Vienna with Kids. Classical city breaks don’t rank top with children. How do you inspire your kids in Vienna while sightseeing? Which classical music activities are fun for them? Where are the best green spaces for children? My own kids and their local cousins recommend top 12+1 things to do in Vienna.
Vienna with Kids. While most children love discovering the Olden Days they get bored to death by historic city tours and random walks. If you want to open up Vienna to your kids capture their interest through true stories, legends and people.
In fact, my children and I joined a brilliant local guide specialising in tours for families. (Her magic handbag produced endless fascinating objects about Vienna!) Learn more about our experience in Vienna For Children.
2. Schonbrunn Palace: Zoo, Marionette Opera and Children’s Museum
Vienna with Kids. Schonbrunn Palace has a range of attractions for children: its award winning zoo, the Children’s Museum where kids learn about the life of Habsburgs’ Imperial children, the Marionette Theatre with its charming rococo marionette plays, and lessons in quadrille dancing.
My daughter adored putting on a princess gown in the children’s museum. Then she joined the quadrille dancing lessons at Empress Sisi’s work out room. The panorama train through the gardens is another children’s favourite. Learn more about Schonbrunn Palace, the Vienna Zoo, and the Puppets Theatre Vienna.
Vienna with Kids. Accessing Vienna through Schnitzel, strudel and dumplings is yum, and even more fun when you prepare them yourself. A group of local Viennese foodies lets you and your children get their hands dirty in their own private homes.
This photo shows my children doing apple strudel under the guidance of lovely young mum Angelika. Learn more about our experience and how you can participate in Vienna Cooking Classes.
4. Viennese Prater: Chocolate Museum And More
Vienna with Kids. Since they were small I have been visiting Prater with my kids and nephews. The Prater is Vienna’s oldest and largest amusement park. My children’s undisputed favourite is the Chocolate Museum (see photo) just opposite the Giant Ferris Wheel.
Not only is the museum a great way to connect with Vienna’s chocolate culture but kids can participate in fun chocolate workshops and interactive games. Read our story of the Vienna Chocolate Museum.
In the warmer months good old steam trains take you through the local woodlands. Especially smaller kids love Vienna’s First Pony Caroussel while older ones enjoy roller coasters, the haunted house and more nauseating stuff. Read more about what to see and do in the Vienna Prater amusement park.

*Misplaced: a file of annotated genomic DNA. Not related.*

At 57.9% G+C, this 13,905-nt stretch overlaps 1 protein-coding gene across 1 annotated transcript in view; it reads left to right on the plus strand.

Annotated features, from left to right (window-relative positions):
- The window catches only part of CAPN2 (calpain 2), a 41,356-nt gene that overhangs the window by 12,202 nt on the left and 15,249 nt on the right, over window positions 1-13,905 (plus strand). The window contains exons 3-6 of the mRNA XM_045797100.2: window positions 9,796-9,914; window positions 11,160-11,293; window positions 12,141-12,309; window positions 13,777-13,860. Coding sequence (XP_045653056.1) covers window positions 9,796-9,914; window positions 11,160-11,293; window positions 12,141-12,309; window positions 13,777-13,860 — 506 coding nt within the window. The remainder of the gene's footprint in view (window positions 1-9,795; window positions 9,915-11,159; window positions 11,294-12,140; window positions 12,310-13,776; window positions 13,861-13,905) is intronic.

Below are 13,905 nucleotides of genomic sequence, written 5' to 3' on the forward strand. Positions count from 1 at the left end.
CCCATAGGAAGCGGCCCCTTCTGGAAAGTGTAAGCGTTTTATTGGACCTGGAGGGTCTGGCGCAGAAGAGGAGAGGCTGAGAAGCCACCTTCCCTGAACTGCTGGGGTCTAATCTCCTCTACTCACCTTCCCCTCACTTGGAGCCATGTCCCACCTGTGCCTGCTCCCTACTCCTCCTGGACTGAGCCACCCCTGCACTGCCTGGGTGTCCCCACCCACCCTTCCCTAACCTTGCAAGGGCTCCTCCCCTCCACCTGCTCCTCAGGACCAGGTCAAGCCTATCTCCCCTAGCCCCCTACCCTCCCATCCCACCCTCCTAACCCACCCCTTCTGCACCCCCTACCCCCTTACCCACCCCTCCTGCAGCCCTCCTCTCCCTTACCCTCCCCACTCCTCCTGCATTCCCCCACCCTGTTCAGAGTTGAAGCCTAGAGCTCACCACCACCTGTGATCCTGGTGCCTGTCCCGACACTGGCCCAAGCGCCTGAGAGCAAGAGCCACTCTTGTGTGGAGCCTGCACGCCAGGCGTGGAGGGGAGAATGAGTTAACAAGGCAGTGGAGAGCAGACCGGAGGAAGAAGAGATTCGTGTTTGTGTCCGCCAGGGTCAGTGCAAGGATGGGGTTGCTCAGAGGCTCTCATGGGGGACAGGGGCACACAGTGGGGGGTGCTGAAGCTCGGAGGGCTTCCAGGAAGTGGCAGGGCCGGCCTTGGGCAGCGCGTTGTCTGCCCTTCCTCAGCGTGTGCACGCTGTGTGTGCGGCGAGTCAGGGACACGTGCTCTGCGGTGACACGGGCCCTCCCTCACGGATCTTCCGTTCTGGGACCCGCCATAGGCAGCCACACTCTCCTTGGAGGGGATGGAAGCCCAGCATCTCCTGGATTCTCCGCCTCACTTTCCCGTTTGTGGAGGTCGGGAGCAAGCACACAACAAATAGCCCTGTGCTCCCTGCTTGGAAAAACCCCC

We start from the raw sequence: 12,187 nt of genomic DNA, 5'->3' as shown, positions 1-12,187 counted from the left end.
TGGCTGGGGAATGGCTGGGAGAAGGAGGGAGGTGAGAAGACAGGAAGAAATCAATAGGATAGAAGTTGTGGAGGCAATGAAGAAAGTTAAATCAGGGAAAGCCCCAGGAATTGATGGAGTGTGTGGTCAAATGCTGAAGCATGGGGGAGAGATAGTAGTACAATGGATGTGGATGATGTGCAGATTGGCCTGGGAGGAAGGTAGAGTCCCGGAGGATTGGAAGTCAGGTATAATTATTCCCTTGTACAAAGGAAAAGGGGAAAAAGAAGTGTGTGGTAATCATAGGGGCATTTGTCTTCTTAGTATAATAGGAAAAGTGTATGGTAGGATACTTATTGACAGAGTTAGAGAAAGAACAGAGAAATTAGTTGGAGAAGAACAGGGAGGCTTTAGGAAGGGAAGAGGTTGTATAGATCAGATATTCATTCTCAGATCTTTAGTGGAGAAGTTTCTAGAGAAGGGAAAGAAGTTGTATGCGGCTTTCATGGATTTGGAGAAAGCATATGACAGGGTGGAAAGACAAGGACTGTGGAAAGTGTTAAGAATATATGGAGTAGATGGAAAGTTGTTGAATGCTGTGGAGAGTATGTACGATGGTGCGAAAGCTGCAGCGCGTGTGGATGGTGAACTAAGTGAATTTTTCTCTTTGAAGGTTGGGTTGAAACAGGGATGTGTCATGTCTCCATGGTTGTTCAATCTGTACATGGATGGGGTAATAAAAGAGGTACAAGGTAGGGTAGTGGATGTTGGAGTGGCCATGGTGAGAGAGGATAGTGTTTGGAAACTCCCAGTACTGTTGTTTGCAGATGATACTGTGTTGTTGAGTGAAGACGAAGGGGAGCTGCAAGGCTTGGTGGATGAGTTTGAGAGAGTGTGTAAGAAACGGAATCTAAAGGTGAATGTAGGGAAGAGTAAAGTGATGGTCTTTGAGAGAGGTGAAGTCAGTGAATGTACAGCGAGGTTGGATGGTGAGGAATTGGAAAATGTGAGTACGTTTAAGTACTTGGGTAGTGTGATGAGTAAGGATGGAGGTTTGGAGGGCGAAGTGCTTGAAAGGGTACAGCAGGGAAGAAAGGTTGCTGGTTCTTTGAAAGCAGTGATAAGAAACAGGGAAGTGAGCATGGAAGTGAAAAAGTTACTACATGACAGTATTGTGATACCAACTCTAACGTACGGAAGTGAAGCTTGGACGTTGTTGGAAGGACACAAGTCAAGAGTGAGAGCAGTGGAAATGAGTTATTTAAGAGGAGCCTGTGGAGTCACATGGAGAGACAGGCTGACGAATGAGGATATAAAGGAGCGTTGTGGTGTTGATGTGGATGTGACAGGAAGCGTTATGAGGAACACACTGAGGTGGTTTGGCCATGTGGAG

5. Mozart’s House
Vienna with Kids. As much as adults love his music, the child prodigy Wolfgang Mozart fascinates many children, too. At his apartment just next to St. Stephen’s Cathedral, kids learn how he lived.
What kind of music did Mozart compose at an early age, and how did he conduct his music? Who were his friends and patrons, and what was life like in baroque Vienna?
Clearly, our favourites are the media installations of Mozart’s Magic Flute (photo) and Figaro Parallelo. You can listen to Mozart’s most important works and learn more about them. There are special children’s audio guides in 11 languages. Learn more about touring the Mozart House Vienna.
Since I wanted my children to learn about Viennese history the fun way we booked tickets for a history show right in the centre. The venue takes place in the vast underground world of a 17th century Salvatorian monastery.
Guests get a virtual welcome by Wolfgang A. Mozart, Empress Sissi, Sigmund Freud and Johann Strauss. Throughout the venue you meet more Habsburgs, hear parts of Adolf Hitler’s ‘Anschluss’ speech, and confront 17th century Ottomans and 20th century Russian Allies. Stories about coffee and Sacher Torte included.
My children’s favourite was the 5D film that sweeped them through more than 1,000 years of Vienna history (with scents and ‘rat tails’ swinging around our ankles). While the show doesn’t critically analyse historic events it provides your children with a fun overview that prepares them for city sightseeing. Find out more about the show.
7. Opera for Children
Vienna with Kids. Vienna nurtures musical theatre and opera for children. The Vienna State Opera, the Volksoper and the Marionette Theatre Schönbrunn perform bespoke opera for kids. The performances introduce classical music for children, are fun and most do not last longer than one hour. Learn more about Opera for Children in Vienna.
8. Classical Music For Children
Vienna with Kids. Make classical music charming and exciting for your children: Operettas are a fun way for them to explore light hearted Viennese music. Peterskirche sometimes also stages afternoon operettas.
The House of Music, an interactive music museum, lets your kids explore sounds and music, while learning about great composers. My six year old daughter loved Namadeus, a musical game invented by Wolfgang A. Mozart, and virtually conducted the Vienna Philharmonic Orchestra.
The 10 to 14-year old boys of the Vienna Boys Choir introduce your children to Wolfgang Amadeus Mozart, Johann Strauss, Ludwig van Beethoven and others. The choir boys’ Sunday Mass concerts are also one of the few Vienna daytime concerts. I recommend the concert for kids from 10 years of age. Learn more about the Vienna Boys Choir concerts.